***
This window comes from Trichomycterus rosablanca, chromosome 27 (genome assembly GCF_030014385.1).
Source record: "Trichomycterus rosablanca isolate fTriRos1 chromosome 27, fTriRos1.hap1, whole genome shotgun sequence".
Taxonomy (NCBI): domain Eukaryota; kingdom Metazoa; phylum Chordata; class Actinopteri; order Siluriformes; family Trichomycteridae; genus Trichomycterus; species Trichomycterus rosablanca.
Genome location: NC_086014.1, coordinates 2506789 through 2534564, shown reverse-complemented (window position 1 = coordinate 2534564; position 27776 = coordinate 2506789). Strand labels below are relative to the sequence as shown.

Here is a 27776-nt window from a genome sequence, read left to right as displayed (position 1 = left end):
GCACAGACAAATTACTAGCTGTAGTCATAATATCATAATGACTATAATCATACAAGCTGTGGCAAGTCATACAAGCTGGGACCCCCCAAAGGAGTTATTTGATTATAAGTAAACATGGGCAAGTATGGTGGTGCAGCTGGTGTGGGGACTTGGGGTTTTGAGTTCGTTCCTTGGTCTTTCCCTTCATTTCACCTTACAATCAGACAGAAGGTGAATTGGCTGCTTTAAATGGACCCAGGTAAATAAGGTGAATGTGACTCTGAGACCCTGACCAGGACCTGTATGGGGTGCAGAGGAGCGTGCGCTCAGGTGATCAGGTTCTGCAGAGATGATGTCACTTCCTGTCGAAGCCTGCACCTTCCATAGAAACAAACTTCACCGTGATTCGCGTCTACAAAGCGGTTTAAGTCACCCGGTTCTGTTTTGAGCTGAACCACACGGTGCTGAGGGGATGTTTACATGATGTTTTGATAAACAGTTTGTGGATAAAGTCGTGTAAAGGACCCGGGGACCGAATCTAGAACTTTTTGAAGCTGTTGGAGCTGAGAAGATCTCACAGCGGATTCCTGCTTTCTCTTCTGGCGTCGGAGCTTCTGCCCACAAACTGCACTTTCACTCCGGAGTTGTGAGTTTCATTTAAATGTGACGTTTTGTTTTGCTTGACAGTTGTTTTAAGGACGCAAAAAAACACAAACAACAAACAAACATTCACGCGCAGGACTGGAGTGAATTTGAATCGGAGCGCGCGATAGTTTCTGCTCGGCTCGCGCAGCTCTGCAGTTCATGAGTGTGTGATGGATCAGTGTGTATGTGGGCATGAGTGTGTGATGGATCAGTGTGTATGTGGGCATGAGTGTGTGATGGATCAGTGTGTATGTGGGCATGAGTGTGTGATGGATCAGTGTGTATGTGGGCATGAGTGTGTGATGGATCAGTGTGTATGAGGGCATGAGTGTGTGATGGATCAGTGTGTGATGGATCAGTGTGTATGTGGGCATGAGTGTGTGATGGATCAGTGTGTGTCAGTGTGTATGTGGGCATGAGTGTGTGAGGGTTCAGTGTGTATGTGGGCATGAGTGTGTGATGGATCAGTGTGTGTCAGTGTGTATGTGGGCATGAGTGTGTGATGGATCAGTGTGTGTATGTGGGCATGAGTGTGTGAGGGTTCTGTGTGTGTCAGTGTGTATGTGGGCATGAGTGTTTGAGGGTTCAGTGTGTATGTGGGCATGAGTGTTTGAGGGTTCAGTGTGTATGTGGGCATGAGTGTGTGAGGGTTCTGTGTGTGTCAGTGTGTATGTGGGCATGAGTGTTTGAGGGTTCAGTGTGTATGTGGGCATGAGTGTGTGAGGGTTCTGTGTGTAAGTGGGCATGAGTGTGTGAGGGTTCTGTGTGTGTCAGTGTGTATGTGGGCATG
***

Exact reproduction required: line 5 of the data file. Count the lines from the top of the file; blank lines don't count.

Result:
Here is a 27776-nt window from a genome sequence, read left to right as displayed (position 1 = left end):